Mattie Fein indicated that she and Bruce Fein did not agree with Scorsone's ruling. "Five or six issues have real legal problems," she said.

If the private sale does not go through, "if there is some sort of snafu ... we intend to appeal the court's decision to the Kentucky Supreme Court, as well as to the Supreme Court of the United States," she said.

Former Gov. Brown, who made his fortune as chief executive officer and co-owner of Kentucky Fried Chicken Inc., and George, a former Miss America, bought Cave Hill soon after they married in 1979. The purchase price was $450,00.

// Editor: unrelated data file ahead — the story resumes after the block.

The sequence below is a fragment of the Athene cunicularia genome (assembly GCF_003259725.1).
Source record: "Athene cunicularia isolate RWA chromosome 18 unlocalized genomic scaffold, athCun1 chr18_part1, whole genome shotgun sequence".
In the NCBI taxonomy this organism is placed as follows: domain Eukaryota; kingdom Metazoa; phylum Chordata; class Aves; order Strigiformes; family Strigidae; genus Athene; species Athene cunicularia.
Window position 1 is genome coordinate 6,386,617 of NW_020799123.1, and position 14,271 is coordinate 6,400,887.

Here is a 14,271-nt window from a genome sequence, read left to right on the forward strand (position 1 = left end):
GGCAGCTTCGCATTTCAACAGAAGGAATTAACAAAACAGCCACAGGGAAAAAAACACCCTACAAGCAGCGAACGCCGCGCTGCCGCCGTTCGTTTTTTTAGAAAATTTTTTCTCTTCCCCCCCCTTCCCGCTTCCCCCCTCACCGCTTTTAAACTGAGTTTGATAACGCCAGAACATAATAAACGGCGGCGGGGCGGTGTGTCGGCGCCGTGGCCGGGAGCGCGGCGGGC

Brown was trying to decide whether to run for governor. "I didn't have residency in Kentucky at that time," he said in a telephone interview last week.

Later that year, Brown, a Democrat, was elected governor. The couple moved into the Governor's Mansion in Frankfort and lived there a month before it was condemned by the fire marshal.

"We decided to live at Cave Hill. We worked around the clock to get the house ready. In six weeks, we moved in," George said.

The Browns added a sixth bedroom and a breakfast-sitting room. It was furnished with period antiques including a chandelier, originally made for the White House, that hung over the dining table that could seat 20 people.

The Browns entertained frequently, using Cave Hill to sell Kentucky, the former governor said. "It was part of our Kentucky presentation. It was a special place and people wanted to be invited to visit," he said.